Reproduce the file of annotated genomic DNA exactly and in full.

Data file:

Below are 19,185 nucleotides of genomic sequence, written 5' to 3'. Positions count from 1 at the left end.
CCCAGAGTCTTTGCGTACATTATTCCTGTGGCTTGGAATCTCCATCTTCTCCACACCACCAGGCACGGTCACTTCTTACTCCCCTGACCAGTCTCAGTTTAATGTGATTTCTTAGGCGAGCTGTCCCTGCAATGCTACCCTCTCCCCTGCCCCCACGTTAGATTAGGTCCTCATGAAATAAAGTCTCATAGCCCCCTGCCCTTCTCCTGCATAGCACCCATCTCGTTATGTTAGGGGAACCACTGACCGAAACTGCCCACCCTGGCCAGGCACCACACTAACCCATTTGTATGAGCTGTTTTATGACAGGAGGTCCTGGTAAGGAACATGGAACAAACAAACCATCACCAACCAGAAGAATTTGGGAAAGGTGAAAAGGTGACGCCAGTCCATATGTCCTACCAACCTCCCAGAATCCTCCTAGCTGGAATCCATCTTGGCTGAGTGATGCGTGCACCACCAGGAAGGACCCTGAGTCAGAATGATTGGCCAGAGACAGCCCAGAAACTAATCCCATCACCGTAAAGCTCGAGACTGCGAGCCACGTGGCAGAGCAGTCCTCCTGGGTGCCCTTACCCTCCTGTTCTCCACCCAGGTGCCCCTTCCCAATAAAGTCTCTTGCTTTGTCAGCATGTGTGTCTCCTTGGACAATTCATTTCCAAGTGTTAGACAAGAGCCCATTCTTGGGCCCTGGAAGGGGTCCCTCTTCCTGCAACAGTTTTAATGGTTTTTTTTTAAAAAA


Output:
Below are 19,185 nucleotides of genomic sequence, written 5' to 3'. Positions count from 1 at the left end.
CCCAGAGTCTTTGCGTACATTATTCCTGTGGCTTGGAATCTCCATCTTCTCCACACCACCAGGCACGGTCACTTCTTACTCCCCTGACCAGTCTCAGTTTAATGTGATTTCTTAGGCGAGCTGTCCCTGCAATGCTACCCTCTCCCCTGCCCCCACGTTAGATTAGGTCCTCATGAAATAAAGTCTCATAGCCCCCTGCCCTTCTCCTGCATAGCACCCATCTCGTTATGTTAGGGGAACCACTGACCGAAACTGCCCACCCTGGCCAGGCACCACACTAACCCATTTGTATGAGCTGTTTTATGACAGGAGGTCCTGGTAAGGAACATGGAACAAACAAACCATCACCAACCAGAAGAATTTGGGAAAGGTGAAAAGGTGACGCCAGTCCATATGTCCTACCAACCTCCCAGAATCCTCCTAGCTGGAATCCATCTTGGCTGAGTGATGCGTGCACCACCAGGAAGGACCCTGAGTCAGAATGATTGGCCAGAGACAGCCCAGAAACTAATCCCATCACCGTAAAGCTCGAGACTGCGAGCCACGTGGCAGAGCAGTCCTCCTGGGTGCCCTTACCCTCCTGTTCTCCACCCAGGTGCCCCTTCCCAATAAAGTCTCTTGCTTTGTCAGCATGTGTGTCTCCTTGGACAATTCATTTCCAAGTGTTAGACAAGAGCCCATTCTTGGGCCCTGGAAGGGGTCCCTCTTCCTGCAACAGTTTTAATGGTTTTTTTTTAAAAAA